This ultra-hip, post-modern vampire tale is set in contemporary New York City. Members of a dysfunctional family of vampires are trying to come to terms with each other, in the wake of ...
See full summary »
Bitter about being double-crossed by the women he loved, (and with the police after him to boot), Bill vows to seduce the next woman he sees, then throw her away. His brother Dennis, ... See full summary »
Robert John Burke,
Isabelle is an ex-nun waiting for her special mission from God. In the meantime, she is making a living writing pornography. She meets Thomas, a sweet, confused amnesiac who cannot remember... See full summary »
This ultra-hip, post-modern vampire tale is set in contemporary New York City. Members of a dysfunctional family of vampires are trying to come to terms with each other, in the wake of their father's death. Meanwhile, they are being hunted by Dr. Van Helsing and his hapless nephew. As in all good vampire movies, forces of love are pitted against forces of destruction.Written by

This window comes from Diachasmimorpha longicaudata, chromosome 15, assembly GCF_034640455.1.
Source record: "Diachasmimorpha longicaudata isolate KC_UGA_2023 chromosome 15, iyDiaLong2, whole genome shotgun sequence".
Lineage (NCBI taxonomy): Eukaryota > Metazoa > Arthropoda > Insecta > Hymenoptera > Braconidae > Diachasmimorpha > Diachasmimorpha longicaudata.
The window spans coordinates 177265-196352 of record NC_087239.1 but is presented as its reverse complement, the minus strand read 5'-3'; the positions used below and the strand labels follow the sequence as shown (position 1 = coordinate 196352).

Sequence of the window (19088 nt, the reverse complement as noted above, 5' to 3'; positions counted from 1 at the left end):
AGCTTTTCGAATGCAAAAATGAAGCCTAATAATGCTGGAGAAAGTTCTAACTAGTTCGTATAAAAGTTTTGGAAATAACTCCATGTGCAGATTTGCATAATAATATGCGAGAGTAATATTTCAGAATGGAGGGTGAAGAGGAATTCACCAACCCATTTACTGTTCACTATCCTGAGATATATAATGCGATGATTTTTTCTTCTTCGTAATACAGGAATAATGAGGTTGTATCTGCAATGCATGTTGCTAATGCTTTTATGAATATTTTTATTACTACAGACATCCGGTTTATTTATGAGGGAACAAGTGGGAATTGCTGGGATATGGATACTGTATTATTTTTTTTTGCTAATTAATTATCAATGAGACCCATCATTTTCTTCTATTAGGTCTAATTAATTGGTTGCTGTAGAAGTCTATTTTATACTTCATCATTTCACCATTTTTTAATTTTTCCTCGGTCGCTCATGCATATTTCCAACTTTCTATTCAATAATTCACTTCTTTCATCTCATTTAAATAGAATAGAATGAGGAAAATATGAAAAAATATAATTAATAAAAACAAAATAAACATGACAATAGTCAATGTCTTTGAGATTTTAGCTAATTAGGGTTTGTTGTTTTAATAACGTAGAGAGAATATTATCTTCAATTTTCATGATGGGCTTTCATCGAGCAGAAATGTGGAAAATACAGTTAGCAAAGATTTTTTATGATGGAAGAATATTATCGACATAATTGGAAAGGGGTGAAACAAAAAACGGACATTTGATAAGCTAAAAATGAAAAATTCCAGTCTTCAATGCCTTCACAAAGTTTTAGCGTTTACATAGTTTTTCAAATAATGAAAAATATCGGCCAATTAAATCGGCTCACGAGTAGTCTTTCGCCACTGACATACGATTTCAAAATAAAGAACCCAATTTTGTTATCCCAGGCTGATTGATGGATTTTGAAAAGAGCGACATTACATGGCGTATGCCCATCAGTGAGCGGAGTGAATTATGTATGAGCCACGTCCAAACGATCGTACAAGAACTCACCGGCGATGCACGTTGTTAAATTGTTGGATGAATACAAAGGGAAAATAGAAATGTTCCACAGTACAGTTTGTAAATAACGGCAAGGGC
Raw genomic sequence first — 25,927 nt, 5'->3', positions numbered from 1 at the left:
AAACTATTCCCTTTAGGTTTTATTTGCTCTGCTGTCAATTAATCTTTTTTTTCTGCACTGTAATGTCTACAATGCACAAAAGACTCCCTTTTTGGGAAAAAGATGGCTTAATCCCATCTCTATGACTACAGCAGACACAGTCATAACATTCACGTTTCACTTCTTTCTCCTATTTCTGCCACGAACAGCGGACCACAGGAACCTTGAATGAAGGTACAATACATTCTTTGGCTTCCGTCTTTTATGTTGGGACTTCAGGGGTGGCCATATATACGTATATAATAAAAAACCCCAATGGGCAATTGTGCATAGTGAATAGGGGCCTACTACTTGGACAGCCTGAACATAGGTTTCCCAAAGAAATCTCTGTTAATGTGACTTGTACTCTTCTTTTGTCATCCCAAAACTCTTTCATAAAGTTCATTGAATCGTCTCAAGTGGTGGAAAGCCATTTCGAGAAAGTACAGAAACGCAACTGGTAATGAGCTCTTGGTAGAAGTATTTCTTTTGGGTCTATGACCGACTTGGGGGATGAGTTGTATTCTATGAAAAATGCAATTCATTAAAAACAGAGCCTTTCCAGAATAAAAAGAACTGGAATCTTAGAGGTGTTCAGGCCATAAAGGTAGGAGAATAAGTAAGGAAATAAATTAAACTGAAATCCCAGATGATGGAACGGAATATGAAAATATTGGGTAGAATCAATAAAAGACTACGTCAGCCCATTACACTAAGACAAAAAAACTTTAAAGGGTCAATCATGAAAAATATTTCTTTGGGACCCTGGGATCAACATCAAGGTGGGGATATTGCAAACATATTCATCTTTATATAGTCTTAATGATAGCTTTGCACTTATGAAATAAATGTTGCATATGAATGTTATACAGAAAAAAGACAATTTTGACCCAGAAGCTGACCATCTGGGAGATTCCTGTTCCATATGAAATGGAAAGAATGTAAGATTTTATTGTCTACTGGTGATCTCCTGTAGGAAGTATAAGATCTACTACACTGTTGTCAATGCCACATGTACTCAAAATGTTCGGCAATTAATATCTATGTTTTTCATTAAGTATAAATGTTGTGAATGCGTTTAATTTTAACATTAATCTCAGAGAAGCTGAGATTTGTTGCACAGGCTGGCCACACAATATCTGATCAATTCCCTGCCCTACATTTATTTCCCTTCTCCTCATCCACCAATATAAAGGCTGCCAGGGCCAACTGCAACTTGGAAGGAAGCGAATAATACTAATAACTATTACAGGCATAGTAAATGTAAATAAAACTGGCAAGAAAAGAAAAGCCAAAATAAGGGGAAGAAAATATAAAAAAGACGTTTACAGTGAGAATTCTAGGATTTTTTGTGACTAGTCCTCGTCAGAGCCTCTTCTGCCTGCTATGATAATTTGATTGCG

Tad Dibbern <DIBBERN_D@a1.mscf.upenn.edu>
In the opening dialog between Nadja and the man at the bar, Nadja is initially wearing a scarf over her hair. At one point the camera cuts to the man's face and we see the back of Nadja's head, but now suddenly and inexplicably, the scarf has disappeared and remains absent for the rest of the scene. See more »
I saw Nadja at the Vancouver Film Festival, and was struck by its freshness. The use of the toy camera with the pixelated (fuzzy) image during the more violent scenes added a nightmarish quality, making it more frightening. Good performances, especially from Peter Fonda who played a wacked-out Dr. Van Helsing character.
One of the more original vampire movies of late. Not just for the goths.
4 of 8 people found this review helpful.
Was this review helpful to you?
| Report this